We noticed you are blocking ads. DO THE TON only works with community supporters. Most are active members of the site with small businesses. Please consider disabling your ad blocking tool and checking out the businesses that help keep our site up and free.
We hit another hiccup when dropping the block onto the pistons, one of the oil scraper rings caught and damaged. Its really a two an job, but due to social distancing it had to be done alone. Also when the block is rebored, it loses a slight chamfer at the base of the liners which help the rings compress as they enter the bore.
Not a big problem normally, except the rings for these pistons are no longer available... oh well, I never liked the idea of using those (slightly) used pistons anyway, so now the engine is getting a new set of forged pistons instead.
On a more positive note, I've bought a mint front end from a 2001 Yamaha R6 which a mate is breaking
.. its 43mm forks, calipers and discs will be used on the Zed, in place of the 41mm Suzuki forks I've used so far. It means a new set of billet yokes, but that's ok, my mate Jeff has a few sets of half finished billet yokes, one of which can be used for the Zed. While work has started machining the pieces to make the billet clutch cover and points cover.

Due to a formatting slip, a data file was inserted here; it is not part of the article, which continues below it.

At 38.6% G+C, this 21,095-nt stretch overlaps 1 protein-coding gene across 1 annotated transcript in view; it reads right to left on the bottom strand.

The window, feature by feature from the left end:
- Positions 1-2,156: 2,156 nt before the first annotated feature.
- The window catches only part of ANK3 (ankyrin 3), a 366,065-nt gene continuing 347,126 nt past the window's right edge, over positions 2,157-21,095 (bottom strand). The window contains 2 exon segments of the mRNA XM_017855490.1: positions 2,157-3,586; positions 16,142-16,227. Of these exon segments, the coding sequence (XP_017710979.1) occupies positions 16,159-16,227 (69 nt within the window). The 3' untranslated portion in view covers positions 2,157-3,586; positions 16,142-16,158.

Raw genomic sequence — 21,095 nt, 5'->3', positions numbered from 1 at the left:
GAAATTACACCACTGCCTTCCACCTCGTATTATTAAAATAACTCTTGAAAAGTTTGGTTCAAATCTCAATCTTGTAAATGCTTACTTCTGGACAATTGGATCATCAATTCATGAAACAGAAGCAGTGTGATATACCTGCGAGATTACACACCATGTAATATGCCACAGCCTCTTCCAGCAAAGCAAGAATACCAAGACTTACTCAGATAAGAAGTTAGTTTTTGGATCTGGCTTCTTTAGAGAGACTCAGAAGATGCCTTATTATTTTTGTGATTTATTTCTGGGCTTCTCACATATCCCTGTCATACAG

The billet engine covers are progressing ok, the points cover is done, while the more complex clutch cover is around 80% done.. it needs its top bevelling and drilling to take an oil level site glass, before being polished. We're making three altogether, as its not much more work than making just one.
The next problem is how to add the famous 'DOHC' into the points covers, and perhaps 'Kawasaki' into the clutch cover. I was thinking about engraving DOHC into my points cover by hand, using a Dremel, but I doubt I could replicate the 'Kawasaki' logo accurately enough to make it worth doing.
I need to find somewhere who can engrave the covers, without charging a fortune, or maybe have a badge laser cut and inset into the cover. Not sure.
Thanks for the ideas, I looked at a few YT vids, one shows a method that uses sat water and an electric current (supplied by a battery charger). When I have time, I may experiment with some scrap alloy plate.
Meanwhile, the clutch cover is finished, bar some cleaning up and polishing..